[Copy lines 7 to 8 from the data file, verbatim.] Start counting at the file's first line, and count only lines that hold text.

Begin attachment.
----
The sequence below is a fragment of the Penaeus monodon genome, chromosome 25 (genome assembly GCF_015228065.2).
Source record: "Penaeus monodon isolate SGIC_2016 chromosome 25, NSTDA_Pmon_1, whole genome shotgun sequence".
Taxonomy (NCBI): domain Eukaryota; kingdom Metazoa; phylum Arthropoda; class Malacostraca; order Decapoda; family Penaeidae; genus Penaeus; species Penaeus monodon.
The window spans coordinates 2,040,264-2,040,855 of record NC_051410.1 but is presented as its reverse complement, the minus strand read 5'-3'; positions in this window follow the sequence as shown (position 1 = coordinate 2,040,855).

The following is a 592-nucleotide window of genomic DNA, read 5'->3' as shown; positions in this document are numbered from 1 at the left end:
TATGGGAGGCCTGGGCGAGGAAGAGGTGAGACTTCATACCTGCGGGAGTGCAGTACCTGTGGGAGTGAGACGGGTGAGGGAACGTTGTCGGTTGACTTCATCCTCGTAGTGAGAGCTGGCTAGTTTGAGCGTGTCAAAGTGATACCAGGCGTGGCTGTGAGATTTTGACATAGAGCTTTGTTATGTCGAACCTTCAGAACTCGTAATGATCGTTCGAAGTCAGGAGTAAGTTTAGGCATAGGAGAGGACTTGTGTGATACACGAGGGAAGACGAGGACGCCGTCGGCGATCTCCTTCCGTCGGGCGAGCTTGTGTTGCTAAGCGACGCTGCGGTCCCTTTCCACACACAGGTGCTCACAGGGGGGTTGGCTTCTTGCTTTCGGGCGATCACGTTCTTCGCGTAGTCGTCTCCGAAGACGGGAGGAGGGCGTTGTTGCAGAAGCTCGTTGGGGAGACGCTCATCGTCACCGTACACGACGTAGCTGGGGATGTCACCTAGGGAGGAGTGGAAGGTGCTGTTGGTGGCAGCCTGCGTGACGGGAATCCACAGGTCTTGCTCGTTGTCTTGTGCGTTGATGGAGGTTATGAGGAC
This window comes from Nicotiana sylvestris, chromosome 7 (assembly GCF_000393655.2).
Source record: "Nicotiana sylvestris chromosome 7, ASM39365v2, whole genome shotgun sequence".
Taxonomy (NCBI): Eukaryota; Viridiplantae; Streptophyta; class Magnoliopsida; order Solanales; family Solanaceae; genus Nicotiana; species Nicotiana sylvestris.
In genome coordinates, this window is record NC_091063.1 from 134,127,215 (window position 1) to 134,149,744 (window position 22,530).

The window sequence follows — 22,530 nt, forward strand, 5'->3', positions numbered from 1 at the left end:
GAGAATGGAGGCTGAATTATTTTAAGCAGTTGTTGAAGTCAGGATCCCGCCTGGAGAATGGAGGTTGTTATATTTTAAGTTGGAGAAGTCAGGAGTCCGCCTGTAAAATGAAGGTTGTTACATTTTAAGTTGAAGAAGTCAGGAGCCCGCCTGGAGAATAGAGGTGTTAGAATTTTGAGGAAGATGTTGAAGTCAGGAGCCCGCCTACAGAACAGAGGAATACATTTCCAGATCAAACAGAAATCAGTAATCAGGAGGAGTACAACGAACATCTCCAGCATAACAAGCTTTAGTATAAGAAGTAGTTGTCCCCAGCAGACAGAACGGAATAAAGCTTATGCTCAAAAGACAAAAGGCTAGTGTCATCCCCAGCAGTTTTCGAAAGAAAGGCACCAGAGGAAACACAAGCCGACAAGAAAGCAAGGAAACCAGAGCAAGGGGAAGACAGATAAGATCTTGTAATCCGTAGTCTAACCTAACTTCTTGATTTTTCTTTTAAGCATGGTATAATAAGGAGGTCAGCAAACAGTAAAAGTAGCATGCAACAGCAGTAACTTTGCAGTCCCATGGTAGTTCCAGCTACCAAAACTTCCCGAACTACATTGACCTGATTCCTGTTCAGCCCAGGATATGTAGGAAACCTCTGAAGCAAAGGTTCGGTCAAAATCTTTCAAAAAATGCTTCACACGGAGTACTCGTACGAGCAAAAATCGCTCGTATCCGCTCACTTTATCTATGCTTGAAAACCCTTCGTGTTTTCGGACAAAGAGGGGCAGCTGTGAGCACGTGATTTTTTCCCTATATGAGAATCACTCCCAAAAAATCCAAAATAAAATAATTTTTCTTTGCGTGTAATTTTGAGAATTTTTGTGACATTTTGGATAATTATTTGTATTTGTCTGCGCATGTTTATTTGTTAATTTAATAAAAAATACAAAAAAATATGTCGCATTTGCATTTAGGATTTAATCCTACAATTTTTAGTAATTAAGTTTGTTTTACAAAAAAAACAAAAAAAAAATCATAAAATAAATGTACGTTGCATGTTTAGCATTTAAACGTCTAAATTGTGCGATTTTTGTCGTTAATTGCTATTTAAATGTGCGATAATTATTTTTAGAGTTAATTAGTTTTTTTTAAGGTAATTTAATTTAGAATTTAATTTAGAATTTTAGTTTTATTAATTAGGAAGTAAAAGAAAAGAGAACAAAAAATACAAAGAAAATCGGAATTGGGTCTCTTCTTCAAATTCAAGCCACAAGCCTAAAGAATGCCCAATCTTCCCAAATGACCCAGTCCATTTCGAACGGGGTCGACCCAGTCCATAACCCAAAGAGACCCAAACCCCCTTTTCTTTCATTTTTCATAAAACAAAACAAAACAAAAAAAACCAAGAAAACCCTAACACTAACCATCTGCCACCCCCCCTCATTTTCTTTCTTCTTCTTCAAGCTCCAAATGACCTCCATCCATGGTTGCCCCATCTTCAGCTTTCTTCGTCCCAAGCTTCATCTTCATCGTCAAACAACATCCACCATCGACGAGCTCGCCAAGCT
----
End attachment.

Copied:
This window comes from Nicotiana sylvestris, chromosome 7 (assembly GCF_000393655.2).
Source record: "Nicotiana sylvestris chromosome 7, ASM39365v2, whole genome shotgun sequence".